The Woolsey Fire reaches the ocean along Pacific Coast Highway, near Malibu, on Friday.

The 70,000-acre fire stretches from West Hills all the way down to Malibu

The Woolsey Fire broke out Thursday afternoon near Simi Valley, and by Saturday morning, it had consumed an estimated 70,000 acres in Los Angeles and Ventura counties.

Fueled on Friday by low humidity and gusty winds, the fire is now steadily blazing through Malibu and neighboring canyon communities, as well as the San Fernando Valley neighborhood of West Hills, where mandatory evacuations are in place.

As images of smoldering houses suggest, there has been “significant structural loss,” Los Angeles County Fire Department Fire Chief Daryl Osby said Friday afternoon.

But there are no estimates yet for the number of homes that have been destroyed.

The path and perimeter of a fast-moving wildfire can be difficult to track. But with the help of a couple of maps, it’s easier to see where this fire is burning and get a handle on how much the two counties have been affected in just a short amount of time.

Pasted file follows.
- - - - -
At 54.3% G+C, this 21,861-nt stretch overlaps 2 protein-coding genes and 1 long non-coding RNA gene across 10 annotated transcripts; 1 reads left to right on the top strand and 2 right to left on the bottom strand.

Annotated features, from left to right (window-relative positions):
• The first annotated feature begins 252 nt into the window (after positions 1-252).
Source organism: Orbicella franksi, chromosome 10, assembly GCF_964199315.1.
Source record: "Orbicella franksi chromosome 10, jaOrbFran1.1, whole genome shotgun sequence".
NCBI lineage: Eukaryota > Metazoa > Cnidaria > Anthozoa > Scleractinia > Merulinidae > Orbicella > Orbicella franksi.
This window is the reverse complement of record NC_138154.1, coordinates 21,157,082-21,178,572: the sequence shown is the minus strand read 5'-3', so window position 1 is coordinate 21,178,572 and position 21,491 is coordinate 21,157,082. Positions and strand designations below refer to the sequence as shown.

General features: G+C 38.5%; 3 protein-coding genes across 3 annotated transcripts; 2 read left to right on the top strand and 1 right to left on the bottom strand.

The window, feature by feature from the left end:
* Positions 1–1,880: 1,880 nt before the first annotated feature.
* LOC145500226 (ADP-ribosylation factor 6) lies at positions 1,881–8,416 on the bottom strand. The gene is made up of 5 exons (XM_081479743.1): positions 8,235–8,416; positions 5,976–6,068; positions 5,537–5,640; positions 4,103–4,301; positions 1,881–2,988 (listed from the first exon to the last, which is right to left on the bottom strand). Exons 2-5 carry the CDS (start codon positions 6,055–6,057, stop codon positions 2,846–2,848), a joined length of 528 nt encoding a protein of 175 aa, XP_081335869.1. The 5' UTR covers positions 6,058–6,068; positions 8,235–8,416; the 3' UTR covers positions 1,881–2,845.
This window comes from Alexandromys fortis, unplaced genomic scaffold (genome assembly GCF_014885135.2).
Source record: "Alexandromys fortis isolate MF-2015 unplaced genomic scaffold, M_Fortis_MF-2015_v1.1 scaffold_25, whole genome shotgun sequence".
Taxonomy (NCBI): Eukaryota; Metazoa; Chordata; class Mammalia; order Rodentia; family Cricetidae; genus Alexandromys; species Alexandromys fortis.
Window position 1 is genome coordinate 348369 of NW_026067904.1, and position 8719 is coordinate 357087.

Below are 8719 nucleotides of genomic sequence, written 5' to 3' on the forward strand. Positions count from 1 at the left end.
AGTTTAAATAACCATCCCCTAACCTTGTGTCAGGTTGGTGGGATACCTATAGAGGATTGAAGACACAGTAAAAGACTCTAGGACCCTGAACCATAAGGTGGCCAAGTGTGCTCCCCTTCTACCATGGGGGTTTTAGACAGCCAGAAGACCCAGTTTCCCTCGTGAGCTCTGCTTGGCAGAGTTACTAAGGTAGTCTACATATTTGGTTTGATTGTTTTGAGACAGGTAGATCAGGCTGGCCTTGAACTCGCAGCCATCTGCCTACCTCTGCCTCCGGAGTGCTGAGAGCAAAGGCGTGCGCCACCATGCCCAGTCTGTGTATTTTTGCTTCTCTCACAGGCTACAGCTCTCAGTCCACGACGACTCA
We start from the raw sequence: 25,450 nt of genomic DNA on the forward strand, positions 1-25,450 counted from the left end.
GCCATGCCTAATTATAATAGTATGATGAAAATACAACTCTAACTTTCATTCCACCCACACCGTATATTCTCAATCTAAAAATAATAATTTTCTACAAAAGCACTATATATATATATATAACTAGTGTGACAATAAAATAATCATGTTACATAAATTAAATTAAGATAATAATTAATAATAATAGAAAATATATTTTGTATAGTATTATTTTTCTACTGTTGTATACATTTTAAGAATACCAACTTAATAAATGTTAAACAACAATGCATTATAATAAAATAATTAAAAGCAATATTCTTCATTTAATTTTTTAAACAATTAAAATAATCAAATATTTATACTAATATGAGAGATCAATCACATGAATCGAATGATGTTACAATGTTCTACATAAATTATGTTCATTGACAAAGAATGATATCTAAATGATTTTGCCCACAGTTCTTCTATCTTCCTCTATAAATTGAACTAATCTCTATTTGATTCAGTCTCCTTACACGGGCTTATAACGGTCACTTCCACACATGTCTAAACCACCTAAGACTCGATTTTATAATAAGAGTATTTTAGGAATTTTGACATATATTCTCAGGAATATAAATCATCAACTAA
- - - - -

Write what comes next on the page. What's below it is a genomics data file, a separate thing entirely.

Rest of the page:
(Click here for live updates of the Woolsey Fire as it tears through Los Angeles.)

The map immediately below is a Los Angeles Fire Department map that shows the fire’s massive perimeter as well as mandatory and voluntary evacuation zones.

The shaded yellow area represents the perimeter of the volatile fire. Mandatory evacuation zones are outlined in red; far fewer are the orange sections, which represent voluntary evacuation zones.

Below is a map created by ABC7 using information from the California Office of Emergency Services, which tracks active wildfires in the state. (It takes about a minute to load.)

Source: Real Estate

LEAVE A REPLY

Please enter your comment!
Please enter your name here